Joseph Huber votes for a sovereign money reform

 

Sovereign money instead of commercial bank money: On 12 November, Joseph Huber, Professor for economic and environmental sociology at the Martin Luther University of Halle-Wittenberg, pleaded for a sovereign money system. His talk was part of the CFS Lecture series on the Order of Money hosted by Thomas Mayer, CFS Senior Fellow.

Huber explained that the existing money system (the reserve system) allowed banks to create deposit money, theoretically in unlimited amounts. The resulting money supply was several times higher than the reserves that banks were obliged to hold with the central bank. For example, a bank needs only around three percent coverage with the central bank to credit 100 currency units to a bank account. Due to increasing non-cash transactions central banks had virtually lost the control over money supply, Huber said.

Huber criticized that the reserve system was unstable and amplified crises because of regularly overshooting credit and deposit creation: There was a constant creation of money without real economic production of a comparable size. According to Huber, the true monetary cause of the present financial crisis was this excess money. He explained that the money supply M1 – currency in circulation and demand deposits of individuals or companies with banks – increased by 189 percent between 1999 and 2008 whereas the nominal gross domestic product only grew by 51 percent. As a consequence, inflation and asset inflation rose as well as indebtedness, also by states. Moreover, Huber warned that money in bank accounts, which is to a great extent uncovered, was unsafe because it could simply disappear in case of a banking crisis.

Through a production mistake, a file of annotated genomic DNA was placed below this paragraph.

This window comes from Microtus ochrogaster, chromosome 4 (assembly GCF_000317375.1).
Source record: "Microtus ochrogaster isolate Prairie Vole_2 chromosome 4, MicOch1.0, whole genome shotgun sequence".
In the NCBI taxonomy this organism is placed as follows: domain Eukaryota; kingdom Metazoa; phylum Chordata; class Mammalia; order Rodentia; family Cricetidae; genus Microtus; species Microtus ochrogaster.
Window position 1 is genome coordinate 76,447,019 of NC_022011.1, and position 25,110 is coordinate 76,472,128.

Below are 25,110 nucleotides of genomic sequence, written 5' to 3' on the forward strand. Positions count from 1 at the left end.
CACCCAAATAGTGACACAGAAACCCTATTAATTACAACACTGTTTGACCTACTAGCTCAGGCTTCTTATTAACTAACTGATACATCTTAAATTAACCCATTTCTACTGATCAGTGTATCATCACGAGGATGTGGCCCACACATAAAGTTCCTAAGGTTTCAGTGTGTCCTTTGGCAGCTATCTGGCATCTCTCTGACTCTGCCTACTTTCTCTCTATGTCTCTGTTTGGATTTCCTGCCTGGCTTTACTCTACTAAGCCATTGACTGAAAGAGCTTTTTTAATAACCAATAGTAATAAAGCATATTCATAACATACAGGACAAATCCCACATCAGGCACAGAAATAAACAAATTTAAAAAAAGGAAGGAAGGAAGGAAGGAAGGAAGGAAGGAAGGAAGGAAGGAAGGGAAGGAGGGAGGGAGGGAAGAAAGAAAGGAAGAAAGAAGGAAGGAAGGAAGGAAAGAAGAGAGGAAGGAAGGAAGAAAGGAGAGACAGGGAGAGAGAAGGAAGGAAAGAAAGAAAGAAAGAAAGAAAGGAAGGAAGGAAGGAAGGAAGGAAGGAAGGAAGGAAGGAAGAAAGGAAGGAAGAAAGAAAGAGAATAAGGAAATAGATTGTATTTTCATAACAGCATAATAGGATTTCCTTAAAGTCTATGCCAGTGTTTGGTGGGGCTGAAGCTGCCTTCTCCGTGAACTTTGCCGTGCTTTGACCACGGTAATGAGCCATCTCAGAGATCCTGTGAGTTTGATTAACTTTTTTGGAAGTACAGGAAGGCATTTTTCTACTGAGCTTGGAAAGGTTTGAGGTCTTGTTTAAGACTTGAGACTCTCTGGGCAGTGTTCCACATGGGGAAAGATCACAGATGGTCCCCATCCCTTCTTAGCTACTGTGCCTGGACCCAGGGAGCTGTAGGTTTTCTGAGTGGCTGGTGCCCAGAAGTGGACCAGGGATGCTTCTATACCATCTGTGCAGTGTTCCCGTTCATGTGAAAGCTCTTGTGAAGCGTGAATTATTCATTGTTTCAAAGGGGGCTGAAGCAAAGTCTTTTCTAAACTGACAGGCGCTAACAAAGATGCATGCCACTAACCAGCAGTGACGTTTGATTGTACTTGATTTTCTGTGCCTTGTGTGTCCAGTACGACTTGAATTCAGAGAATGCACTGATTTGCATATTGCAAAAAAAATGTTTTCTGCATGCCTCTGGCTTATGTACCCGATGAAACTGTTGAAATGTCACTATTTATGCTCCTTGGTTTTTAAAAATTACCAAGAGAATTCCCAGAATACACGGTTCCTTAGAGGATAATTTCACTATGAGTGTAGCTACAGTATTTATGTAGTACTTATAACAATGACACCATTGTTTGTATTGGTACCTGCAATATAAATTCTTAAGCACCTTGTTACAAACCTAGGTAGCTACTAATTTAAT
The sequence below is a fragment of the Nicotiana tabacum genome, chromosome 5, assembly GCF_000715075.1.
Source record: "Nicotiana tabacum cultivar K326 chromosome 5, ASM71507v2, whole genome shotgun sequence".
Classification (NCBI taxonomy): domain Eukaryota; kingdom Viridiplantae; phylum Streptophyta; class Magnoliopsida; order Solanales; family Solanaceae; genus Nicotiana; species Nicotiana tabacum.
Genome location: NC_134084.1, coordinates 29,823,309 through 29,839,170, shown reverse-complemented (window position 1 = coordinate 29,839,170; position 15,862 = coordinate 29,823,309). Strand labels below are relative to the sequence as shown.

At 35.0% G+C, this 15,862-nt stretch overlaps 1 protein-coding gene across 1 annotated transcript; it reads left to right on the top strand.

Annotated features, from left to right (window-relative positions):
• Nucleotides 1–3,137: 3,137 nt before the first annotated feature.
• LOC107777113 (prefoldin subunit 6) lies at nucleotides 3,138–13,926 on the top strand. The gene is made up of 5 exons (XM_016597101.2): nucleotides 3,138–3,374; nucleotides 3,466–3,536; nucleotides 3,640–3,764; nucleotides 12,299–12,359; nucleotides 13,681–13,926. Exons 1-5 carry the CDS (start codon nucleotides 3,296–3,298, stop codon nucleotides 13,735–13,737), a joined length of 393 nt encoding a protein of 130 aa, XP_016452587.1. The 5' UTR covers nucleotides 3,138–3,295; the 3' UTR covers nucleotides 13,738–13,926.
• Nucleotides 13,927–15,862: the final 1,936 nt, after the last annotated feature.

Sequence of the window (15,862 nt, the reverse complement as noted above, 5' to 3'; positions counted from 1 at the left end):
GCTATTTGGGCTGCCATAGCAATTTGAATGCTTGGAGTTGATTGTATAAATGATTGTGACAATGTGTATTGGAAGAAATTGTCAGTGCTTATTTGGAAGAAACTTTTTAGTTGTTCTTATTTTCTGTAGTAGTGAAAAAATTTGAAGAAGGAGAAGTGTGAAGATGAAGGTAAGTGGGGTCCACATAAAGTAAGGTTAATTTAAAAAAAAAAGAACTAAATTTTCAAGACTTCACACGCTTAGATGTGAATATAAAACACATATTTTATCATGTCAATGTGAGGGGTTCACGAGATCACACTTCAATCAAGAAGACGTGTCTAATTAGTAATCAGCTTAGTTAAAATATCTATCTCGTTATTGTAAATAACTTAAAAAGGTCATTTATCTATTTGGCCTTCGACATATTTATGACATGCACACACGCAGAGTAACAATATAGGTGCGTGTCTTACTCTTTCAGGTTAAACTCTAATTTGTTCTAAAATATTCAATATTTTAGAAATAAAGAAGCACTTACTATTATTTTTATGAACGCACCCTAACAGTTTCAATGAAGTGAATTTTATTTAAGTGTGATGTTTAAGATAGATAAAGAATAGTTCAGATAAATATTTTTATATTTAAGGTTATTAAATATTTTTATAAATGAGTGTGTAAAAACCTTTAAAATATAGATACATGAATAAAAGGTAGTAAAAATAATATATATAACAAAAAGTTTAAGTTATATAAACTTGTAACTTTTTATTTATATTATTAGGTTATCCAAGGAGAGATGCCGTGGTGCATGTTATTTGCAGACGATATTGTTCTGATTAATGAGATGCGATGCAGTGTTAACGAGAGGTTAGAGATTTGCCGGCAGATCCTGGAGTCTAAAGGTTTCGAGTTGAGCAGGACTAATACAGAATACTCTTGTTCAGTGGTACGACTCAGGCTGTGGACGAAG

Therefore, Huber recommended that the state should regain the money monopoly in order to better control the money supply. He suggested a transition from commercial bank money to sovereign money. In contrast to commercial bank money, sovereign money is valid unlimitedly and stable and can only be issued by the central bank. Accounts from bank customers should be converted into money accounts that are kept off the banks’ balance sheets to separate the banks’ money from their customers’ money. As a result, the money of bank customers will be safe again. Huber explained that the state currency sovereignty would be regained by this reform, the creation of deposit money would be no longer possible and thus no overshooting money supply could arise. A further advantage would be, according to Huber, that the government would get all profits from money supply growth – the so-called seignorage – and could use it to finance part of its state budget because only the state has full sovereignty to create money.